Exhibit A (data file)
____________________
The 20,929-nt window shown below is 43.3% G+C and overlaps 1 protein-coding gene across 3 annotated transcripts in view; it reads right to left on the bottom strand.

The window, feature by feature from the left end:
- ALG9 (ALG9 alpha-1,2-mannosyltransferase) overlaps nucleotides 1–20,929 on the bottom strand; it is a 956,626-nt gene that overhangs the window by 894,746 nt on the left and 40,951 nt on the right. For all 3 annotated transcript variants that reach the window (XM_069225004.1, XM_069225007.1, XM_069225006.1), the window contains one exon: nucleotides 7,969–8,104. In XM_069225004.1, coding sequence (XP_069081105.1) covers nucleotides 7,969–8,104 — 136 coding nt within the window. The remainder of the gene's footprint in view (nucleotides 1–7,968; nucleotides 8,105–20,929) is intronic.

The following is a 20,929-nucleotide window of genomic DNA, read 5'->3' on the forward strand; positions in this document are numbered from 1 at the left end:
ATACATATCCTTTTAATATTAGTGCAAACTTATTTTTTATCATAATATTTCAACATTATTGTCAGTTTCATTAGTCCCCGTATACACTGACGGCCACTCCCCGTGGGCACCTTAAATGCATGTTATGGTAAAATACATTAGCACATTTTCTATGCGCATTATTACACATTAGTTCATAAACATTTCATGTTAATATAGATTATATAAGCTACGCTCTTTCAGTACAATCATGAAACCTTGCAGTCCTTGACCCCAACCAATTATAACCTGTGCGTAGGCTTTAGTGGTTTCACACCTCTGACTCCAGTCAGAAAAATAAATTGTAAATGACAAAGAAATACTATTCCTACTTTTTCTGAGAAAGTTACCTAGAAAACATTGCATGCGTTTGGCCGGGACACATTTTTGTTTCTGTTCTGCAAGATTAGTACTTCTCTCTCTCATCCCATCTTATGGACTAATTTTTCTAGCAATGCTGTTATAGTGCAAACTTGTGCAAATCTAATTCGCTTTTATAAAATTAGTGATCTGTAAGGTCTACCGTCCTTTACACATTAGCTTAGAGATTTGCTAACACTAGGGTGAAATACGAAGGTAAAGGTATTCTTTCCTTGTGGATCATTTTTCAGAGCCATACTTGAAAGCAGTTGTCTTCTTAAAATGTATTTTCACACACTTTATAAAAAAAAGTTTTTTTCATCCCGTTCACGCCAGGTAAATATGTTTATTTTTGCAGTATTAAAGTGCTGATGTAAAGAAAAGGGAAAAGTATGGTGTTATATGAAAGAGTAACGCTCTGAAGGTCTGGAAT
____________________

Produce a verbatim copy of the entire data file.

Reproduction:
The 20,929-nt window shown below is 43.3% G+C and overlaps 1 protein-coding gene across 3 annotated transcripts in view; it reads right to left on the bottom strand.

The window, feature by feature from the left end:
- ALG9 (ALG9 alpha-1,2-mannosyltransferase) overlaps nucleotides 1–20,929 on the bottom strand; it is a 956,626-nt gene that overhangs the window by 894,746 nt on the left and 40,951 nt on the right. For all 3 annotated transcript variants that reach the window (XM_069225004.1, XM_069225007.1, XM_069225006.1), the window contains one exon: nucleotides 7,969–8,104. In XM_069225004.1, coding sequence (XP_069081105.1) covers nucleotides 7,969–8,104 — 136 coding nt within the window. The remainder of the gene's footprint in view (nucleotides 1–7,968; nucleotides 8,105–20,929) is intronic.

The following is a 20,929-nucleotide window of genomic DNA, read 5'->3' on the forward strand; positions in this document are numbered from 1 at the left end:
ATACATATCCTTTTAATATTAGTGCAAACTTATTTTTTATCATAATATTTCAACATTATTGTCAGTTTCATTAGTCCCCGTATACACTGACGGCCACTCCCCGTGGGCACCTTAAATGCATGTTATGGTAAAATACATTAGCACATTTTCTATGCGCATTATTACACATTAGTTCATAAACATTTCATGTTAATATAGATTATATAAGCTACGCTCTTTCAGTACAATCATGAAACCTTGCAGTCCTTGACCCCAACCAATTATAACCTGTGCGTAGGCTTTAGTGGTTTCACACCTCTGACTCCAGTCAGAAAAATAAATTGTAAATGACAAAGAAATACTATTCCTACTTTTTCTGAGAAAGTTACCTAGAAAACATTGCATGCGTTTGGCCGGGACACATTTTTGTTTCTGTTCTGCAAGATTAGTACTTCTCTCTCTCATCCCATCTTATGGACTAATTTTTCTAGCAATGCTGTTATAGTGCAAACTTGTGCAAATCTAATTCGCTTTTATAAAATTAGTGATCTGTAAGGTCTACCGTCCTTTACACATTAGCTTAGAGATTTGCTAACACTAGGGTGAAATACGAAGGTAAAGGTATTCTTTCCTTGTGGATCATTTTTCAGAGCCATACTTGAAAGCAGTTGTCTTCTTAAAATGTATTTTCACACACTTTATAAAAAAAAGTTTTTTTCATCCCGTTCACGCCAGGTAAATATGTTTATTTTTGCAGTATTAAAGTGCTGATGTAAAGAAAAGGGAAAAGTATGGTGTTATATGAAAGAGTAACGCTCTGAAGGTCTGGAAT